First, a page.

How To Review Your Credit Report

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How To Review Your Credit Report

Your credit health is important, but it isn't always obvious how your credit information is reported and how that affects your credit scores. To make reviewing your credit reports easier, we've summarized some key things to know.

Understand the Basics of Credit Reports

We each have three major credit reports (from Equifax, Experian and TransUnion). Lenders don't have to report to all credit bureaus. That means you could have an account on your TransUnion credit report that isn't listed on your Equifax credit report.

Another reason why your credit reports may differ is because lenders often report to bureaus on their own timing each month. Some lenders may decide to stop reporting paid off or closed accounts and those accounts would no longer appear on your report. With so much uncertainty about the information that could be on your reports, it can help to focus on what can really influence your credit health.

Make Sure Your Credit Reports Accurately Reflect You

Sometimes having an error on your credit report can reflect poorly on your credit health. When this is the case, one of the fastest ways you could improve your credit is to identify the incorrect information and get it fixed. It helps to provide documentation as bureaus often request proof. Start reviewing your credit reports by looking at the layout of a typical credit report.

Personal Information

  • Names, Addresses and Employment Information That Isn't Yours
    Sometimes reporting gets mixed up and a different name, address or job can show up on your credit report. You can correct that information to keep your records up to date. While frustrating, it likely won't be as high impact as other potential errors.

Tradelines or Credit Accounts

  • Wrong Account Listed
    Do the accounts listed on your report belong to you? There have been instances where an account was listed on someone's report because they had a common name, yet the account wasn't theirs! If you're dealing with this, you can file a dispute right away. If you believe the wrong account may indicate identity theft, you may want to consider placing a security freeze or fraud alert on your credit reports right away.
  • Missing or Inaccurate Account Information
    Are there accounts listed on your credit report that should or shouldn't have "fallen off" by now? Is your account payment history accurate? Are the reported balances and credit limits correct? Is responsibility of the account labeled appropriately? If not, the lender could have made a reporting error.

Credit Inquiries

  • Unexpected Hard Inquiries
    Hard inquiries can occur when lenders, employers and landlords and others request your credit report. Your authorization is needed when an employer checks your credit report, but isn't necessarily needed for other reasons such as account monitoring by your existing lenders or in response to a legal order. Shopping around for loan offers often results in multiple inquiries listed on your report, but some scoring models group them together so that multiple inquiries for the same type of loan count as one within a certain time period.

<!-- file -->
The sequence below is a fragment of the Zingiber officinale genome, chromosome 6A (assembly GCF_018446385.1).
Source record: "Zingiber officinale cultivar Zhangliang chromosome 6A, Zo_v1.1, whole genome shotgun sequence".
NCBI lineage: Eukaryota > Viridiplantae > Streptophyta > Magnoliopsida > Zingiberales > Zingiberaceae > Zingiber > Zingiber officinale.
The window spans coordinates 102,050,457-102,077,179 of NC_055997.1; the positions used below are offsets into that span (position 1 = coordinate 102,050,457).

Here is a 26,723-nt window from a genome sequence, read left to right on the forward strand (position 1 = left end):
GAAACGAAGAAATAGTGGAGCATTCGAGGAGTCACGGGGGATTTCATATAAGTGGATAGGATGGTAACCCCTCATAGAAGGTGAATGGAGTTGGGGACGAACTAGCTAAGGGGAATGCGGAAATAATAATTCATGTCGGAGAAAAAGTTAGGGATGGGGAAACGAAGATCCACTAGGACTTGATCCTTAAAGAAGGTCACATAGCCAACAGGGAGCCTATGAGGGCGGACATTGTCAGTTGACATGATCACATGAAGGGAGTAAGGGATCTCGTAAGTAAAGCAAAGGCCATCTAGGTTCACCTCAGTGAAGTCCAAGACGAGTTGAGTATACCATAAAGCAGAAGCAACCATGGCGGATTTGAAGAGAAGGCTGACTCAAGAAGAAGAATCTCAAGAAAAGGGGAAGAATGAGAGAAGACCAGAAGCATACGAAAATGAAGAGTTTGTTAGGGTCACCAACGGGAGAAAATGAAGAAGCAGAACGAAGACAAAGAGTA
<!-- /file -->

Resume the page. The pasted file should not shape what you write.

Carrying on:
• Collections Accounts That Appear Multiple Times
    Collections accounts can be sold or transferred several times, which can result in the same account being listed more than once with different collections agencies. In this situation, your credit report should list which accounts were sold or transferred (normally listed as closed) and which are current and open. The multiple entries may look like an error, but can actually be correct if the statuses are up to date.

Public Records

  • Information That Hasn't Been Removed From Your Credit Report On-Time
    Public records refer to county, state or federal materials that are generally available to the public. Examples of public records that are often included in credit reports include bankruptcies, civil judgments and foreclosures. Typically, these types of public records stay on your credit report for the following periods:
    • Bankruptcies: seven to ten years
    • Civil Judgments: seven years
    • Foreclosures: seven years

    If information included is out of date and remains on your credit report, you can dispute it as an error to the credit bureau.

Do Something

Once you've reviewed your credit reports, you can take action by disputing any inaccuracies.

Making the commitment to review your credit reports regularly is a great goal because your credit affects so many parts of your life. By understanding key pieces of how credit reporting works, focusing on the important details and implementing an action successfully, you'll have done yourself a huge favor in making your credit profile accurately reflect you. Better credit can mean better opportunities, which could mean savings for your wallet, so get started now!

About the Author: Jennifer Micieli, CFP® is Credit Karma's Financial Expert. She worked as a financial planner for five years before joining Credit Karma in 2014. Jennifer works with the content and product teams to help members learn how to better manage their finances.

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My income has incresed to $2.198.59. How can I have this corrected on my credit report

Credit Karma Team
Top Contributor
2949 Contributions
4486 People Helped

Hi there,

Your income is not listed on your credit report, nor is it a factor in your credit score. 

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